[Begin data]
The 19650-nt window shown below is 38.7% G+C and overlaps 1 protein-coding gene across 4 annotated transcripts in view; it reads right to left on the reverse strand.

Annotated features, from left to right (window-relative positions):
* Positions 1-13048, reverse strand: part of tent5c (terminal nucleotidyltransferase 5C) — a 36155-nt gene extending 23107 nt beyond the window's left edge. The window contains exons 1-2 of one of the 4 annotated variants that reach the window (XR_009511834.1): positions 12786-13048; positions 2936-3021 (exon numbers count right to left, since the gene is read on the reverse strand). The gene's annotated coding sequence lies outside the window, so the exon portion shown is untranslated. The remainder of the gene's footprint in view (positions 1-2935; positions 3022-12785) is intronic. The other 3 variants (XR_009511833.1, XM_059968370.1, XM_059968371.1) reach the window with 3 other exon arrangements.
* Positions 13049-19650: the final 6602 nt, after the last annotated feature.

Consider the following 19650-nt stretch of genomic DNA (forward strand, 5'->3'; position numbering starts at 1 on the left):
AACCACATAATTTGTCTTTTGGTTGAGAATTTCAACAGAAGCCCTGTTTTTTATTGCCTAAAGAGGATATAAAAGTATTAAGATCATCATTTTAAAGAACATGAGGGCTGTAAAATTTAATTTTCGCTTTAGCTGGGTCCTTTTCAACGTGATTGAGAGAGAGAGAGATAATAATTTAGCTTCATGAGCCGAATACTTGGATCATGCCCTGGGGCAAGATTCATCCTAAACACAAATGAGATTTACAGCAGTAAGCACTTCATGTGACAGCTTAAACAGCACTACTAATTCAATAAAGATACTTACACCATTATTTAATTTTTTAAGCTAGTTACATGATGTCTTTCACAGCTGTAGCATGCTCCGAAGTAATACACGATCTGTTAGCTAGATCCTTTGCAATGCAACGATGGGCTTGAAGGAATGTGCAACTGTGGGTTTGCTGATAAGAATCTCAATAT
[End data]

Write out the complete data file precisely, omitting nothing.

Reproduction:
The 19650-nt window shown below is 38.7% G+C and overlaps 1 protein-coding gene across 4 annotated transcripts in view; it reads right to left on the reverse strand.

Annotated features, from left to right (window-relative positions):
* Positions 1-13048, reverse strand: part of tent5c (terminal nucleotidyltransferase 5C) — a 36155-nt gene extending 23107 nt beyond the window's left edge. The window contains exons 1-2 of one of the 4 annotated variants that reach the window (XR_009511834.1): positions 12786-13048; positions 2936-3021 (exon numbers count right to left, since the gene is read on the reverse strand). The gene's annotated coding sequence lies outside the window, so the exon portion shown is untranslated. The remainder of the gene's footprint in view (positions 1-2935; positions 3022-12785) is intronic. The other 3 variants (XR_009511833.1, XM_059968370.1, XM_059968371.1) reach the window with 3 other exon arrangements.
* Positions 13049-19650: the final 6602 nt, after the last annotated feature.

Consider the following 19650-nt stretch of genomic DNA (forward strand, 5'->3'; position numbering starts at 1 on the left):
AACCACATAATTTGTCTTTTGGTTGAGAATTTCAACAGAAGCCCTGTTTTTTATTGCCTAAAGAGGATATAAAAGTATTAAGATCATCATTTTAAAGAACATGAGGGCTGTAAAATTTAATTTTCGCTTTAGCTGGGTCCTTTTCAACGTGATTGAGAGAGAGAGAGATAATAATTTAGCTTCATGAGCCGAATACTTGGATCATGCCCTGGGGCAAGATTCATCCTAAACACAAATGAGATTTACAGCAGTAAGCACTTCATGTGACAGCTTAAACAGCACTACTAATTCAATAAAGATACTTACACCATTATTTAATTTTTTAAGCTAGTTACATGATGTCTTTCACAGCTGTAGCATGCTCCGAAGTAATACACGATCTGTTAGCTAGATCCTTTGCAATGCAACGATGGGCTTGAAGGAATGTGCAACTGTGGGTTTGCTGATAAGAATCTCAATAT